A detailed presentation of the approval process for wind turbines in Ontario orchestrated by Environment Minister John Wilkinson seemed to bring clarity to Perth County councillors, but skeptics weren’t convinced existing regulations are enough.
Councillors Walter McKenzie and Bill French, who were among councillors questioning Wilkinson Thursday on behalf on constituents, said afterwards they felt the session was informative and useful.
French said he was “generally pleased” and clearer about where municipalities fit into the process, but commented that when the Green Energy Act was being formulated, “We were sort of left out of that.”
Wilkinson emphasized repeatedly the MOE’s mandate is “to protect human health and the natural environment” and pointed out the ministry has the power to ensure compliance with regulations and shut down renewable energy operators that don’t comply.
“We are responding to complaints and enforcing regulations,” he said.
Questioned by councillors about possible health effects from noise levels below the maximum 40 decibels allowed at the house or school closest to a large wind turbine, Wilkinson said it’s important for people to participate in approvals and to keep the ministry informed about their experience.
“We are always open to new information that becomes available,” he said, making reference to changes in smoking and pesticide- use regulations.
Wilkinson and Doris Dumais, MOE director of environment assessments and approvals, stressed there’s a rigorous process that has to be followed for project approvals under the Green Energy Act.
It involves early consultation and information-sharing with municipalities and communities, Dumais said, and concerns expressed by the public and municipal governments may become attached to approvals as conditions of operating.
Dumais noted that larger wind turbine projects are not permitted on prime farmland and that impacts on natural, archeological and cultural features of an area must be taken into account by project proponents and the ministry in assessing projects.
She said health effects of low level noise – which may be at levels that most people don’t hear – are hard to determine and acknowledged more research needs to be done.
One of the difficulties is figuring out what’s actually coming from turbines and what is background noise, she said.
Responding to a question from Coun. Meredith Schneider about farmers operating combines around turbines, Wilkinson pointed out it’s the willing property owner putting the wind turbines up or the farmer leasing his land to a private company who decide whether there’s a turbine on their property.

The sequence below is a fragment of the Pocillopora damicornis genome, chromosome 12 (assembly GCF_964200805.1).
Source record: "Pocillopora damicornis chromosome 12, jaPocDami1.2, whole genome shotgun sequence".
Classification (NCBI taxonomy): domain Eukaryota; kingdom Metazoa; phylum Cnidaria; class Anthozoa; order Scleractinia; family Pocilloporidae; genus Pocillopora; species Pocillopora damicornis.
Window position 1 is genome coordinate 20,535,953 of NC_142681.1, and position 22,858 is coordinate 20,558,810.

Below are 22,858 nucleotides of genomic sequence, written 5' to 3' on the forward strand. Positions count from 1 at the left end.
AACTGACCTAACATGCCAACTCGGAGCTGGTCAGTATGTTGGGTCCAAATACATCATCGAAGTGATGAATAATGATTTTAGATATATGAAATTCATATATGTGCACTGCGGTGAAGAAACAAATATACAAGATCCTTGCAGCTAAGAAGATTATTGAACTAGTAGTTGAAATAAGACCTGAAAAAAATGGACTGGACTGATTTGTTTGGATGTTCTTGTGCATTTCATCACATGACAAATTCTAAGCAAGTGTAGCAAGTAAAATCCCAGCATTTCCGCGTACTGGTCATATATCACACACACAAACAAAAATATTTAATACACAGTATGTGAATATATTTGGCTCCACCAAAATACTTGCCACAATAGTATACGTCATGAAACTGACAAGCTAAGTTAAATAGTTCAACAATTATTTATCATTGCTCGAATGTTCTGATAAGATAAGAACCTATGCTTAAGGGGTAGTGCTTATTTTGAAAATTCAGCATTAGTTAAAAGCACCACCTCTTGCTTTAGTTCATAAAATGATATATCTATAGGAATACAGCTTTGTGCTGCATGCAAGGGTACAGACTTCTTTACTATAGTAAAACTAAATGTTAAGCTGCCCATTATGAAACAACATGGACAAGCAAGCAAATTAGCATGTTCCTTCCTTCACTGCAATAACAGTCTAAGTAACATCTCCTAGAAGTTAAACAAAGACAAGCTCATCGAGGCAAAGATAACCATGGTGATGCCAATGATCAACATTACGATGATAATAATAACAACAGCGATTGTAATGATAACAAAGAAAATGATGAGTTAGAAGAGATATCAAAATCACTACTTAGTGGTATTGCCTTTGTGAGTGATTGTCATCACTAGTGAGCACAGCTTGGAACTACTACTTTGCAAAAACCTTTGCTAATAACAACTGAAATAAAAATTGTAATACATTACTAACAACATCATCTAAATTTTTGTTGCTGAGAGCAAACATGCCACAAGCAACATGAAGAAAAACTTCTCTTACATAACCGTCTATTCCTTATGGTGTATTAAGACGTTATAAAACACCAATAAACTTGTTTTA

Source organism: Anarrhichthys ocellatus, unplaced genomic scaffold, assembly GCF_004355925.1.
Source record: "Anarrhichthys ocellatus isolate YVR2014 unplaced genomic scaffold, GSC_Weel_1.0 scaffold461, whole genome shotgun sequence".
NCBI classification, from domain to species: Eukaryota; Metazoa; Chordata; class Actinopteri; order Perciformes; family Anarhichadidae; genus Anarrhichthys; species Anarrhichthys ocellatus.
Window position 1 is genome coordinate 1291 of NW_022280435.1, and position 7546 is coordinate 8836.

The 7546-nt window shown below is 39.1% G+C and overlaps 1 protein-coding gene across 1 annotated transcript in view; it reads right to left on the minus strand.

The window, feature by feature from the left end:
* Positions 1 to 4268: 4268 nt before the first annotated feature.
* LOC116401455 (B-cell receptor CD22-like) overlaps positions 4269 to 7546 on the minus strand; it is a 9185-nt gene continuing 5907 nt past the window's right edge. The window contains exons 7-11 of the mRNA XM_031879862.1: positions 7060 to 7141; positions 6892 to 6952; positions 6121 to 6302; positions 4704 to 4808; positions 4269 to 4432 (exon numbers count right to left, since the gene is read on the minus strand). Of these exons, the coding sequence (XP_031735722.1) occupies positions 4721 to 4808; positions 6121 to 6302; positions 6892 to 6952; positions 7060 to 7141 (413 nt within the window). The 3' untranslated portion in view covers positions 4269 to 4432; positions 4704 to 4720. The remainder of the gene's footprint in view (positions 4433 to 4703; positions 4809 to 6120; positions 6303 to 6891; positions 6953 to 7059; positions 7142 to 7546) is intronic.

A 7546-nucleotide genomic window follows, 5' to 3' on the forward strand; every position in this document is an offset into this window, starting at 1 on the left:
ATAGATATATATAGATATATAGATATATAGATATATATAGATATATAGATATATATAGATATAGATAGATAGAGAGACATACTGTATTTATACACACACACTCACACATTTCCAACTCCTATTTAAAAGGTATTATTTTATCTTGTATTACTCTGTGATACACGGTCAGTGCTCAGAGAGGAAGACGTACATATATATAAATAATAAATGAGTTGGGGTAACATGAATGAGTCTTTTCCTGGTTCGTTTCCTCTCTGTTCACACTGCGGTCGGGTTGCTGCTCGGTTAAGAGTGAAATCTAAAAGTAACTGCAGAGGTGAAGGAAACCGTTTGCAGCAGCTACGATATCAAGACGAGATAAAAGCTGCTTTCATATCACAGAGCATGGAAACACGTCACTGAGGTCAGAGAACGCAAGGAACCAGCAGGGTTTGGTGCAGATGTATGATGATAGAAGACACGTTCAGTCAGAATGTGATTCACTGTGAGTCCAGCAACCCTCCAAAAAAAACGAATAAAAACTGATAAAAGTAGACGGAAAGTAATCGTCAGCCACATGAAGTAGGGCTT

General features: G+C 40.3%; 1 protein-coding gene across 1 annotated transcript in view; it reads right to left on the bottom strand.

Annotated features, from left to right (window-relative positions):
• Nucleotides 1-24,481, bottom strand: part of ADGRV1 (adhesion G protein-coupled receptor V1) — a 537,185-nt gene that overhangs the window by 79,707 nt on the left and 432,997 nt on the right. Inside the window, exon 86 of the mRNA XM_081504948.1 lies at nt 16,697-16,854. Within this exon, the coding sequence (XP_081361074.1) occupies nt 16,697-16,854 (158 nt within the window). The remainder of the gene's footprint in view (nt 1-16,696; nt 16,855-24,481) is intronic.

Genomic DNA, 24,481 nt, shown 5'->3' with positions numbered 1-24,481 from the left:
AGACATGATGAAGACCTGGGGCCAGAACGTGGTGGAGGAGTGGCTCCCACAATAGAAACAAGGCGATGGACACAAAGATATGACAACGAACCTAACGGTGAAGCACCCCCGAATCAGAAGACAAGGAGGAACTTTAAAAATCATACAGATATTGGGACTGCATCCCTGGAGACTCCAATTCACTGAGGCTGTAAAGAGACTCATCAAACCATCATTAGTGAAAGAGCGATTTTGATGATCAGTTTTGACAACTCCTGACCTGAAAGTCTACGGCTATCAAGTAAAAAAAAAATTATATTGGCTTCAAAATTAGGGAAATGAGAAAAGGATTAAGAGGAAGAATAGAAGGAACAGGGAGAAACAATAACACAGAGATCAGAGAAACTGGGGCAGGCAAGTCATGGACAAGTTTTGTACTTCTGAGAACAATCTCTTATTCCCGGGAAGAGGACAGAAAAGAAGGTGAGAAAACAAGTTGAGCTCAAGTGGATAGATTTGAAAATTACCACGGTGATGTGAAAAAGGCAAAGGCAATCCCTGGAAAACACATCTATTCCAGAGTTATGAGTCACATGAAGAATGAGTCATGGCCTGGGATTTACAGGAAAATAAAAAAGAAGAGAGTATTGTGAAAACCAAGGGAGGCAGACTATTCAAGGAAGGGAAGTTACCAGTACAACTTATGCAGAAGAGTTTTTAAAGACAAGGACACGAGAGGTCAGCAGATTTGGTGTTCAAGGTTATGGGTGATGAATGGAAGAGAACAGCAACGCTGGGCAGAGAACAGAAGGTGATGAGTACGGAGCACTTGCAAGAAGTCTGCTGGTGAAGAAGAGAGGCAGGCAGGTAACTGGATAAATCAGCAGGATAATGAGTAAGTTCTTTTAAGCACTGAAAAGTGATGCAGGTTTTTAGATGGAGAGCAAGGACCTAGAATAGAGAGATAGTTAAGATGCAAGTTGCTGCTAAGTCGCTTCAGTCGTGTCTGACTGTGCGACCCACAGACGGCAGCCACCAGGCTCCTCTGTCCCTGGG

“So far I haven’t heard any concern that it’s interfering with normal farm practices within Ontario,” he said.
The presentation to county council was attended by a number of officials from the lower-tier municipalities in Perth County as well as by representatives and others from Huron, Oxford and Grey counties and Owen Sound.
Roger Watt, a councillor from Asfield-Colborne-Wawanosh, said turbines are “an issue of substantial unrest in the community.
With 22% of the township population a lake-front community, he said, there are concerns about a 5-kilometre setback for wind turbines in Lake Huron.
The issue is divisive, he said. “Different members of the
same family are on opposite sides of the fence.”
Despite assurances from the minister that Ontario regulations, with their 40 decibels maximum at the point of reception (at the nearest dwelling, church or school) and minimum setback of 550 metres, are the most stringent in North America, everyone wasn’t happy.
Paul Thompson of Grand Valley, who attended the council meeting, said he has been living near a transformer substation for a wind power project for five years where the noise level went from 16 decibels to 40.
“Basically I haven’t slept in maybe two years,” he said.
His complaints to the ministry haven’t brought relief, he said.
Dublin resident Tom Melady, a spokesperson for West and East Perth Against Turbines (WEPAT) said he had been in a house in the Ripley area where the noise level from turbines was at 53 decibels.
“This is not science,” he said following the meeting, waving a study provided by the ministry that he said does not state who did the research.
Melady said he expects some 1,200 metres from where he lives in Perth County, there’s going to be a wind farm in neighbouring Huron County.
He said he doesn’t feel wind farms are sustainable.
Wilkinson told reporters after the meeting the government sees opportunities in renewable energy. “We know that we can use cleaner sources of energy so that we can clean up air that we all breathe.”
But he acknowledged everyone has the right to a good night’s sleep.
“Nobody likes a noisy neighbour and I can tell that the Ministry of the Environment is there to ensure they (turbines) are not noisy.”
Wilkinson insisted regulations are based on “the best available science.”
He acknowledged people have expressed concern about low-frequency noise and said the ministry takes those concerns “very seriously” and will investigate complaints and take action where necessary.
“For the vast majority of wind turbines in Ontario, we have never, ever received a single complaint,” he said. Some have had a series of complaints and the ministry has taken action to get compliance.
“We do enforce the laws of the province of Ontario and we do expect wind turbines to be good neighbours.”
Wilkinson said he would personally have no problem living near a wind turbine as long as it was at least 550 metres away.
Anyone with a complaint can call the ministry’s round-the-clock line at 1-800-268-6060.
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